What’s your exit strategy?

As the baby boom generation ages over the next 20 years, the owners of most of Wisconsin’s 150,000 businesses will retire or will start seriously planning for retirement.

More than 75 percent of American middle-market business owners anticipate selling within a few years, according to a survey by GW Equity and the University of Dallas Graduate School of Management.

Ultimately, those owners must reach decisions about what to do with their companies. Do they want to transfer ownership of their firms to a family member, a management team, employees, a competitor, a financial buyer or a strategic buyer?

Financial advisors say baby boomer business owners must start exploring their options now.

“Most don’t know what their options are,” said William Penkwitz, partner with Promontory Point Capital, a Milwaukee investment banking firm. “Education is the first step – spending a lot of time with them, figuring out what they want to do.”

Once an owner decides on a course of action — and if that action is a desired sale at some point in the future — there are specific actions they should take, experts say.

Build a team

Business owners need to surround themselves with a team of advisors. Most business owners already have relationships with some important team members, including an attorney, an accountant, a wealth manager and a tax specialist.

“Early on, get your key people and advisors in place,” Penkwitz said. “If you’re thinking about doing something two years down the road, start asking what you need to do to present your business in the best light? Most advisors will tell you pretty efficiently the things you need to do to go through it.”

Investment bankers are not needed for every business sale, but can be helpful in certain situations, said Peter Sommerhauser, an attorney with Godfrey & Kahn S.C.’s corporate practice group.

“A lot of factors like marketing will determine if we use an investment banker and which one we will use,” he said. “They understand businesses, numbers, management structures and who will be interested in (buying the business).”

Penkwitz said business owners should start talking with an investment banker as soon as they start thinking about an eventual sale.

“Just because we’re starting a dialogue doesn’t mean we have to do a transaction,” Penkwitz said. “Understanding what you can do and what the appropriate things that you should do are important dialogues.”

Focus on fundamentals

Before thinking about which type of buyer is preferable, a business owner should take a step back and examine some basic fundamentals about the company, according to Michael Burzynski, a partner at the Milwaukee-based accounting firm Komisar Brady & Co. LLP.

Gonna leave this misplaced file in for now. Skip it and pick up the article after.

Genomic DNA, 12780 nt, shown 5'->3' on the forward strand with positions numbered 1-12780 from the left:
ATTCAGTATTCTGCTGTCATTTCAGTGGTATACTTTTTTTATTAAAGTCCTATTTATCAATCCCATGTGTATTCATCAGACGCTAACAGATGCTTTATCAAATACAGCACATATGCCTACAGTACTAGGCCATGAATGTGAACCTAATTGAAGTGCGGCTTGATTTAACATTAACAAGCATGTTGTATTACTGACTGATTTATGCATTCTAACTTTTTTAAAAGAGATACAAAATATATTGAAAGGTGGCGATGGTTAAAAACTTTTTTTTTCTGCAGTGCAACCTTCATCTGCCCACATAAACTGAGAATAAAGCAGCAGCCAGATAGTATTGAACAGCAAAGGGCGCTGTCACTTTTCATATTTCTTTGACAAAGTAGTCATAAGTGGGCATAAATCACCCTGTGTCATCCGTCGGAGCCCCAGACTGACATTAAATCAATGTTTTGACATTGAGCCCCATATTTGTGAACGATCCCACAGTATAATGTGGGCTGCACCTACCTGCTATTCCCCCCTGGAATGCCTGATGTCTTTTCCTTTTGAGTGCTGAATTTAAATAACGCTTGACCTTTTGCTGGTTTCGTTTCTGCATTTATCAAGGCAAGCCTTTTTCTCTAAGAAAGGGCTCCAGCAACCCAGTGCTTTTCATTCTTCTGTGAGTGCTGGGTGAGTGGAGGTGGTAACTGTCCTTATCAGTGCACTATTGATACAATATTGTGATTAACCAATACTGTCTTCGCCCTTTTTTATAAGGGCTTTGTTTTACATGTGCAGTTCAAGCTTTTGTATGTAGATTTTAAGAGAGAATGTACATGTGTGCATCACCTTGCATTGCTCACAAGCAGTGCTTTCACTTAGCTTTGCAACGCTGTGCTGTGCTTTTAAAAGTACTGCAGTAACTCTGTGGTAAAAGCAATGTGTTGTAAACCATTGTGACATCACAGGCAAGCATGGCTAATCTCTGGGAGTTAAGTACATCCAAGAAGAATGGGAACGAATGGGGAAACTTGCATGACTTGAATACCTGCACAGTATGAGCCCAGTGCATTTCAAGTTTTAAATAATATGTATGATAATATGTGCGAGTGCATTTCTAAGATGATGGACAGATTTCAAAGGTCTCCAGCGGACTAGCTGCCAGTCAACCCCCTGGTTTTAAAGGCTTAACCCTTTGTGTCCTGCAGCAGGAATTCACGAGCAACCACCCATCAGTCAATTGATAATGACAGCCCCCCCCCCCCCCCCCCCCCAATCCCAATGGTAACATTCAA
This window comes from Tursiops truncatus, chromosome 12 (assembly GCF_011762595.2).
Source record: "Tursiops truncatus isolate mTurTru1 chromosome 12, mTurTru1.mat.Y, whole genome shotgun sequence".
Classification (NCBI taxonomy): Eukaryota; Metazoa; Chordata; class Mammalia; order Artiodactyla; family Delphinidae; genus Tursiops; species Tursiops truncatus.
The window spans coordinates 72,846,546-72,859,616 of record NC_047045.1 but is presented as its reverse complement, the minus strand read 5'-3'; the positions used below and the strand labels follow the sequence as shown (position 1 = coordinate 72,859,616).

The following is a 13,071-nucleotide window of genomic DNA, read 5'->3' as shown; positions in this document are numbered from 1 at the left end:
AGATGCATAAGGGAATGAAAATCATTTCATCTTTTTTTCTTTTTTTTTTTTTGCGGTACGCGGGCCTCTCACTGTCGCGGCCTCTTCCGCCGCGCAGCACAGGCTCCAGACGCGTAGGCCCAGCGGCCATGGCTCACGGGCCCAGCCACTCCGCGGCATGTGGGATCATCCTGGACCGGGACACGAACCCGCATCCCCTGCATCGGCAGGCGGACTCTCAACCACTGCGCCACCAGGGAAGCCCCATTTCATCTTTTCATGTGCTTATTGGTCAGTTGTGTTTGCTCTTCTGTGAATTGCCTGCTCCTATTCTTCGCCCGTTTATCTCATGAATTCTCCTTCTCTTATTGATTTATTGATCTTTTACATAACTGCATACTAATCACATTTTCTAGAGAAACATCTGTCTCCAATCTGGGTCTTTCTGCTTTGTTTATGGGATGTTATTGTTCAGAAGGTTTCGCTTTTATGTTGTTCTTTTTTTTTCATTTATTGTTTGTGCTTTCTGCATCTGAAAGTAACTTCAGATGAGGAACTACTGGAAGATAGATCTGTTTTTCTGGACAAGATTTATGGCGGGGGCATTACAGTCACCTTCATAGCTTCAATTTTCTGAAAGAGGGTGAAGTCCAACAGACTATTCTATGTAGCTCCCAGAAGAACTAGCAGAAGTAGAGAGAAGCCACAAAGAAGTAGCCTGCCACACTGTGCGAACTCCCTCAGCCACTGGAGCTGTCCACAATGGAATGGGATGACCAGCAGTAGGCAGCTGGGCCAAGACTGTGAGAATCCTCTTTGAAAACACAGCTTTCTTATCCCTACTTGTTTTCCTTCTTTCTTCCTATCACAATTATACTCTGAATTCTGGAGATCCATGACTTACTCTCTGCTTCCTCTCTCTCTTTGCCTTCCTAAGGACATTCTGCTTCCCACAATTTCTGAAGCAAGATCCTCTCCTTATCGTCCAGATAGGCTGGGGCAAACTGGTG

Burzynski compares preparing a company’s books for a sale to getting a home ready for showing.

“You have to have something that looks really good to the buyer,” he said. “A lot of times, it’s about getting rid of and cleaning up superfluous records, sort of like cleaning out the garage. You want to make it as easy as you can for a potential buyer to walk through your house and see what it’s like. It’s really getting it ready to truly be attractive to someone who wants to buy it.”

That process should start well in advance of any potential sale.

“I would say that three to five years before you really think you want to do it you should really talk to someone about your growth trend line, what to do in terms of cleaning up your balance sheet and how do you project out,” Sommerhauser said.

Business owners need to pay careful attention to their company’s balance sheets, because discrepancies or questionable finances will come back to haunt them when the company is for sale.

“A lot is derived from your financials,” Sommerhouser said. “We all know that business owners can be fairly liberal with financial and accounting issues.”

Mark Poker, an attorney with Michael Best & Friedrich LLP’s wealth planning services division, who routinely works with business owners on succession planning and M&A, agreed.

“One thing that is critical is your balance sheet. That needs to be cleaned up,” Poker said.

When personal items such as cars, country club memberships and life insurance policies are included on a business balance sheet, they can make it look like the business is earning less money.

“You can end up in a situation where you’re understating your income, which can lead to lower offers,” Poker said.

While cleaning up the company’s balance sheet, the business owner also should closely look at contracts with customers and suppliers, as well as the company’s management team. Potential buyers will be looking for a quality management team that can help run the business after the owner has departed.